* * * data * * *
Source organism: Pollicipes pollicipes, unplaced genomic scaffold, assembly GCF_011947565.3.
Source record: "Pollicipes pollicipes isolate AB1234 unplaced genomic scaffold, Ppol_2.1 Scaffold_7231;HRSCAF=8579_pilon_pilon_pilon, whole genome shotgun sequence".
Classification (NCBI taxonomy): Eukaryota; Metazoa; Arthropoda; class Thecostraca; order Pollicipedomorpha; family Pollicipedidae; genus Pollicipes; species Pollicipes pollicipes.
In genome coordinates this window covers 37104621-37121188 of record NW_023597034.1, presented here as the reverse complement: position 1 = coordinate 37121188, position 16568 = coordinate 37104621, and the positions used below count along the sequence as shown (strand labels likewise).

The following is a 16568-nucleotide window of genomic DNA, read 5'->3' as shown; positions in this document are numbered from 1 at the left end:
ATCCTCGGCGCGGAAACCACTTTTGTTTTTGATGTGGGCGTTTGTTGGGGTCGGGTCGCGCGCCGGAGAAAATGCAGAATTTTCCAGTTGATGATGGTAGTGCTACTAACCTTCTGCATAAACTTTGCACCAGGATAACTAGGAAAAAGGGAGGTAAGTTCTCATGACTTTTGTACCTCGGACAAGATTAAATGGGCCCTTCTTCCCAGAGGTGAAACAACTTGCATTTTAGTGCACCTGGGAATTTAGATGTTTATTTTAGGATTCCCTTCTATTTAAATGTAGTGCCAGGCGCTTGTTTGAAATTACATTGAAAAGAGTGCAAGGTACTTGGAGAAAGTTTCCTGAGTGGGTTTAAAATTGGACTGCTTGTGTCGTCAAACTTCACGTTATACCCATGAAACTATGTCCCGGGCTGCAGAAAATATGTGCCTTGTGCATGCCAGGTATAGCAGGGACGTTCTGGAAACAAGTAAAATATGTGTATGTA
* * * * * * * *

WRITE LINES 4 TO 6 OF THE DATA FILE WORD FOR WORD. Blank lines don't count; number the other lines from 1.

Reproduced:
In genome coordinates this window covers 37104621-37121188 of record NW_023597034.1, presented here as the reverse complement: position 1 = coordinate 37121188, position 16568 = coordinate 37104621, and the positions used below count along the sequence as shown (strand labels likewise).

The following is a 16568-nucleotide window of genomic DNA, read 5'->3' as shown; positions in this document are numbered from 1 at the left end:
ATCCTCGGCGCGGAAACCACTTTTGTTTTTGATGTGGGCGTTTGTTGGGGTCGGGTCGCGCGCCGGAGAAAATGCAGAATTTTCCAGTTGATGATGGTAGTGCTACTAACCTTCTGCATAAACTTTGCACCAGGATAACTAGGAAAAAGGGAGGTAAGTTCTCATGACTTTTGTACCTCGGACAAGATTAAATGGGCCCTTCTTCCCAGAGGTGAAACAACTTGCATTTTAGTGCACCTGGGAATTTAGATGTTTATTTTAGGATTCCCTTCTATTTAAATGTAGTGCCAGGCGCTTGTTTGAAATTACATTGAAAAGAGTGCAAGGTACTTGGAGAAAGTTTCCTGAGTGGGTTTAAAATTGGACTGCTTGTGTCGTCAAACTTCACGTTATACCCATGAAACTATGTCCCGGGCTGCAGAAAATATGTGCCTTGTGCATGCCAGGTATAGCAGGGACGTTCTGGAAACAAGTAAAATATGTGTATGTA